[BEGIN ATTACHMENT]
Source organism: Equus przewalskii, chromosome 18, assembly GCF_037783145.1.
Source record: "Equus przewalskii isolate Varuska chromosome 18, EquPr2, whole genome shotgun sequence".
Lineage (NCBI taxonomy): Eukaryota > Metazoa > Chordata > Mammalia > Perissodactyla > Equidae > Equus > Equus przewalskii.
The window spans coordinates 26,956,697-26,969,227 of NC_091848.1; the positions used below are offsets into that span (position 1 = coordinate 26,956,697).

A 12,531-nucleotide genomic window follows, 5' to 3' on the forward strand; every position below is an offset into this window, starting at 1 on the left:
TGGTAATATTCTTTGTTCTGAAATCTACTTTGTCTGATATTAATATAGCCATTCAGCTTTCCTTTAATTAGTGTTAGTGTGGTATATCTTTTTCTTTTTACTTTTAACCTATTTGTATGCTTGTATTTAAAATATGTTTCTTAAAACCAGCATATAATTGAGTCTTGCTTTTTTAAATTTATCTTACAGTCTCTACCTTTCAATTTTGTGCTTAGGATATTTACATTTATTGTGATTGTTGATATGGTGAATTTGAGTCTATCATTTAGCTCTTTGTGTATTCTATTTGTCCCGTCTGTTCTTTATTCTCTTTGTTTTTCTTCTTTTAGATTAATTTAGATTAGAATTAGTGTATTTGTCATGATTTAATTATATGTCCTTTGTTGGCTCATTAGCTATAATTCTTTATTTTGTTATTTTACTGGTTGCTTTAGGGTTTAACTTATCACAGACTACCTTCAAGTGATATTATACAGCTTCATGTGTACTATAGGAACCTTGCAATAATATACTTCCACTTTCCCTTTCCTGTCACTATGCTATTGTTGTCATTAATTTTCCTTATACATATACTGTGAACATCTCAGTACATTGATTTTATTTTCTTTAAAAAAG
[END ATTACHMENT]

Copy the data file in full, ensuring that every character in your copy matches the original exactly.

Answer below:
Source organism: Equus przewalskii, chromosome 18, assembly GCF_037783145.1.
Source record: "Equus przewalskii isolate Varuska chromosome 18, EquPr2, whole genome shotgun sequence".
Lineage (NCBI taxonomy): Eukaryota > Metazoa > Chordata > Mammalia > Perissodactyla > Equidae > Equus > Equus przewalskii.
The window spans coordinates 26,956,697-26,969,227 of NC_091848.1; the positions used below are offsets into that span (position 1 = coordinate 26,956,697).

A 12,531-nucleotide genomic window follows, 5' to 3' on the forward strand; every position below is an offset into this window, starting at 1 on the left:
TGGTAATATTCTTTGTTCTGAAATCTACTTTGTCTGATATTAATATAGCCATTCAGCTTTCCTTTAATTAGTGTTAGTGTGGTATATCTTTTTCTTTTTACTTTTAACCTATTTGTATGCTTGTATTTAAAATATGTTTCTTAAAACCAGCATATAATTGAGTCTTGCTTTTTTAAATTTATCTTACAGTCTCTACCTTTCAATTTTGTGCTTAGGATATTTACATTTATTGTGATTGTTGATATGGTGAATTTGAGTCTATCATTTAGCTCTTTGTGTATTCTATTTGTCCCGTCTGTTCTTTATTCTCTTTGTTTTTCTTCTTTTAGATTAATTTAGATTAGAATTAGTGTATTTGTCATGATTTAATTATATGTCCTTTGTTGGCTCATTAGCTATAATTCTTTATTTTGTTATTTTACTGGTTGCTTTAGGGTTTAACTTATCACAGACTACCTTCAAGTGATATTATACAGCTTCATGTGTACTATAGGAACCTTGCAATAATATACTTCCACTTTCCCTTTCCTGTCACTATGCTATTGTTGTCATTAATTTTCCTTATACATATACTGTGAACATCTCAGTACATTGATTTTATTTTCTTTAAAAAAG